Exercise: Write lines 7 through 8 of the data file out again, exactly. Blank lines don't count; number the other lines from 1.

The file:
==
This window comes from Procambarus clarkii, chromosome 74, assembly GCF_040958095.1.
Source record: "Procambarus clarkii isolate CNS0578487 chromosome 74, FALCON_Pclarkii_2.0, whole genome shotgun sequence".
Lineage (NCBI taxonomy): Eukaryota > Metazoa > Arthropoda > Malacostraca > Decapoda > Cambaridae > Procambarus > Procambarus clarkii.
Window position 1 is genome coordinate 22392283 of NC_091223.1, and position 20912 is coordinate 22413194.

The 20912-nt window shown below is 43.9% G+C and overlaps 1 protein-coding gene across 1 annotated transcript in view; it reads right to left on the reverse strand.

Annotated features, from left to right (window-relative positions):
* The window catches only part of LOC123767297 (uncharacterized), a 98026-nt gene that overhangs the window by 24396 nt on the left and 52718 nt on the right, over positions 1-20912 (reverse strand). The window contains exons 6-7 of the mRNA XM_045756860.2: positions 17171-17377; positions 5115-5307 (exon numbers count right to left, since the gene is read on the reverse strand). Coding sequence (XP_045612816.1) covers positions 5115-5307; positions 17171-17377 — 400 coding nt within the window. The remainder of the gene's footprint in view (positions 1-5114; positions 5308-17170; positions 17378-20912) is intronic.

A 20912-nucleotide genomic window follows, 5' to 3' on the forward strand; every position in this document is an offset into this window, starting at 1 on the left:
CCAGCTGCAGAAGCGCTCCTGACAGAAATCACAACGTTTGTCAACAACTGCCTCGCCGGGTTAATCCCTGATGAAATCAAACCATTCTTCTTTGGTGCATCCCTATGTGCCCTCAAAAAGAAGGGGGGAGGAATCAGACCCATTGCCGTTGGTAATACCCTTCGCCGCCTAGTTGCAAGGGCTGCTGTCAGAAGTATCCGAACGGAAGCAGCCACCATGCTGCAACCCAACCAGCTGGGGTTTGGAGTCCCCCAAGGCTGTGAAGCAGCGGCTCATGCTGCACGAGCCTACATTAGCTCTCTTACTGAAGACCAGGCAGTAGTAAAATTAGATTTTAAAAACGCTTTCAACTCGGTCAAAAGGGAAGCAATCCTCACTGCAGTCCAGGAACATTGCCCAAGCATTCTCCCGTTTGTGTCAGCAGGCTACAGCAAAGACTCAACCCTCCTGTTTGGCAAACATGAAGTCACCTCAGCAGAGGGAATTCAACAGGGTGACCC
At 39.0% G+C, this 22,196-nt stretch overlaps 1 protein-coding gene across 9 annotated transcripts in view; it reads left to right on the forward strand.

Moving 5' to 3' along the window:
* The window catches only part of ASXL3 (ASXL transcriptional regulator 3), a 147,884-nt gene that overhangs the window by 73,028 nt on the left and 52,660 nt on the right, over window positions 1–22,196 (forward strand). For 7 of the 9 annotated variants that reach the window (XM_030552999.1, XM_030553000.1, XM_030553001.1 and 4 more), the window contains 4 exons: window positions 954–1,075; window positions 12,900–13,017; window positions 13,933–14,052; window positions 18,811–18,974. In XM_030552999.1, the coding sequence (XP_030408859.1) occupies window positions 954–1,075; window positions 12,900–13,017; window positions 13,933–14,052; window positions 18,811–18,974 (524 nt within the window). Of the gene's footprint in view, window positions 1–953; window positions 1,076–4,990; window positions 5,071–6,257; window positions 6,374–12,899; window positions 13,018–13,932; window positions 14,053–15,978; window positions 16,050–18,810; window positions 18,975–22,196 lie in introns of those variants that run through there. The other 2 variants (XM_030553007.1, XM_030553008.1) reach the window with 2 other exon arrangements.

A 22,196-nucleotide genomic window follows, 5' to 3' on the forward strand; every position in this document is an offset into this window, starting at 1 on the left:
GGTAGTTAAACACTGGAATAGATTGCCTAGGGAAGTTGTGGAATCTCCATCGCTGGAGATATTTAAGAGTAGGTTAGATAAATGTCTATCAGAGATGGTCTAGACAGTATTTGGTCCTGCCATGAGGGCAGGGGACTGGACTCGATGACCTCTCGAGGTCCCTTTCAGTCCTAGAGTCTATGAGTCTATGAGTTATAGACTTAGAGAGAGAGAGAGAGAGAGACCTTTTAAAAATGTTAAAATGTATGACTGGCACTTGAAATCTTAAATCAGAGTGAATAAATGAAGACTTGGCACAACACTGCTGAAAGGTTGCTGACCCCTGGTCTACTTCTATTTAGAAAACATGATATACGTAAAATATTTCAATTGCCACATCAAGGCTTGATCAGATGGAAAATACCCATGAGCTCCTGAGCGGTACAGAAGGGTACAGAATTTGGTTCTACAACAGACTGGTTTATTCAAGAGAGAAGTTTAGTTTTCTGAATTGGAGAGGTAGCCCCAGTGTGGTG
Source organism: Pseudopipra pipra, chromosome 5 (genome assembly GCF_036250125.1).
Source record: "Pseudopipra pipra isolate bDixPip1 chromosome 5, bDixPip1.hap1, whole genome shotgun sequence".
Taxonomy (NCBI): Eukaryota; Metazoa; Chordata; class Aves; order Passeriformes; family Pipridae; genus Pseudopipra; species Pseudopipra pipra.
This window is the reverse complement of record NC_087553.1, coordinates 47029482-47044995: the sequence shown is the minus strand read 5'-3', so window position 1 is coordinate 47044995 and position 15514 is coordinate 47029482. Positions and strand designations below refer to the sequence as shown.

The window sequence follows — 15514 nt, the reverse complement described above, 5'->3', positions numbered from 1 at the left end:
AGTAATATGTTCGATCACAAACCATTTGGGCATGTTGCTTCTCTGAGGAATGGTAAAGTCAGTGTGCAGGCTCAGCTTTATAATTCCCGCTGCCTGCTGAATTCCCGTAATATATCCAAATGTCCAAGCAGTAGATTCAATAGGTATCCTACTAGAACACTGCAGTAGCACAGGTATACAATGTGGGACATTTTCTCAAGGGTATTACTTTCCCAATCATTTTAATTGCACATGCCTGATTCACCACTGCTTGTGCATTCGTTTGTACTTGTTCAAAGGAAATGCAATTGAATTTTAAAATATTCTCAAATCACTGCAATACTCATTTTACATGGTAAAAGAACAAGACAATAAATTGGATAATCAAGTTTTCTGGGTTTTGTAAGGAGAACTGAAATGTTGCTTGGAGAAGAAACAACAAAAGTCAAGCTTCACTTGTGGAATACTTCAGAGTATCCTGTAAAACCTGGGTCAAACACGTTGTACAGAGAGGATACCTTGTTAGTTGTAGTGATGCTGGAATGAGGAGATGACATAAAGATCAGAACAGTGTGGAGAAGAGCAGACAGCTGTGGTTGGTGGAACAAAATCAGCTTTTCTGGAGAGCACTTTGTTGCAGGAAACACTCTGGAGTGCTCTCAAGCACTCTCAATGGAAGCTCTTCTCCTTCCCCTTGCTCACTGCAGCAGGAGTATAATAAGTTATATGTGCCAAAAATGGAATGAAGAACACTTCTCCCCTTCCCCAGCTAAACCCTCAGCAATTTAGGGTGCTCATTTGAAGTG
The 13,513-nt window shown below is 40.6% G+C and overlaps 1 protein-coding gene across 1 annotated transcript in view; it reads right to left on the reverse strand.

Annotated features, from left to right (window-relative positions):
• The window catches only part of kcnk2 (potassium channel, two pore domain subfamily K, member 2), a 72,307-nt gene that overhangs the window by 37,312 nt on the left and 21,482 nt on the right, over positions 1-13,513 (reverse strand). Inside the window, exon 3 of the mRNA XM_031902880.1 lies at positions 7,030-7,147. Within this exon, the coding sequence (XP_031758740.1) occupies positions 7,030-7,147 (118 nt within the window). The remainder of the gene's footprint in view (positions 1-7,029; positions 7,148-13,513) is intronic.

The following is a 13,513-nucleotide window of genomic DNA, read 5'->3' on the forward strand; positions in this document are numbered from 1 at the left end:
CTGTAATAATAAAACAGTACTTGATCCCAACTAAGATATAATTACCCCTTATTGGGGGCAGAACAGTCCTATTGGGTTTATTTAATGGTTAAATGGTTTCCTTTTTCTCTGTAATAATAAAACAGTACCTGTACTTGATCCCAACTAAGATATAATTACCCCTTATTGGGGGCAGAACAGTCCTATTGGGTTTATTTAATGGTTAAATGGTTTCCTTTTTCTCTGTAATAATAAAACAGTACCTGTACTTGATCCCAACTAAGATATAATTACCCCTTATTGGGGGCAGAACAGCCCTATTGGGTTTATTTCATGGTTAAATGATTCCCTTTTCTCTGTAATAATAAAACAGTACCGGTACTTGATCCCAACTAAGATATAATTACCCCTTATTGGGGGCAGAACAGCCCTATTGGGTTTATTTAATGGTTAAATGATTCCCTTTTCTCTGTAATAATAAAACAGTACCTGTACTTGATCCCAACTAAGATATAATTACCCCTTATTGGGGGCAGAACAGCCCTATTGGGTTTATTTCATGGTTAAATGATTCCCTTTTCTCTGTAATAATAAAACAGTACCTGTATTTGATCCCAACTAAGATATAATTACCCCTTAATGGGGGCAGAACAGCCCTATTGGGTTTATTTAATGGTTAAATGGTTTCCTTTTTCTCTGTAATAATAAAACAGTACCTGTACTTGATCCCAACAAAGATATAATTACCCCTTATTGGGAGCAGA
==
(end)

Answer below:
* The window catches only part of LOC123767297 (uncharacterized), a 98026-nt gene that overhangs the window by 24396 nt on the left and 52718 nt on the right, over positions 1-20912 (reverse strand). The window contains exons 6-7 of the mRNA XM_045756860.2: positions 17171-17377; positions 5115-5307 (exon numbers count right to left, since the gene is read on the reverse strand). Coding sequence (XP_045612816.1) covers positions 5115-5307; positions 17171-17377 — 400 coding nt within the window. The remainder of the gene's footprint in view (positions 1-5114; positions 5308-17170; positions 17378-20912) is intronic.

A 20912-nucleotide genomic window follows, 5' to 3' on the forward strand; every position in this document is an offset into this window, starting at 1 on the left: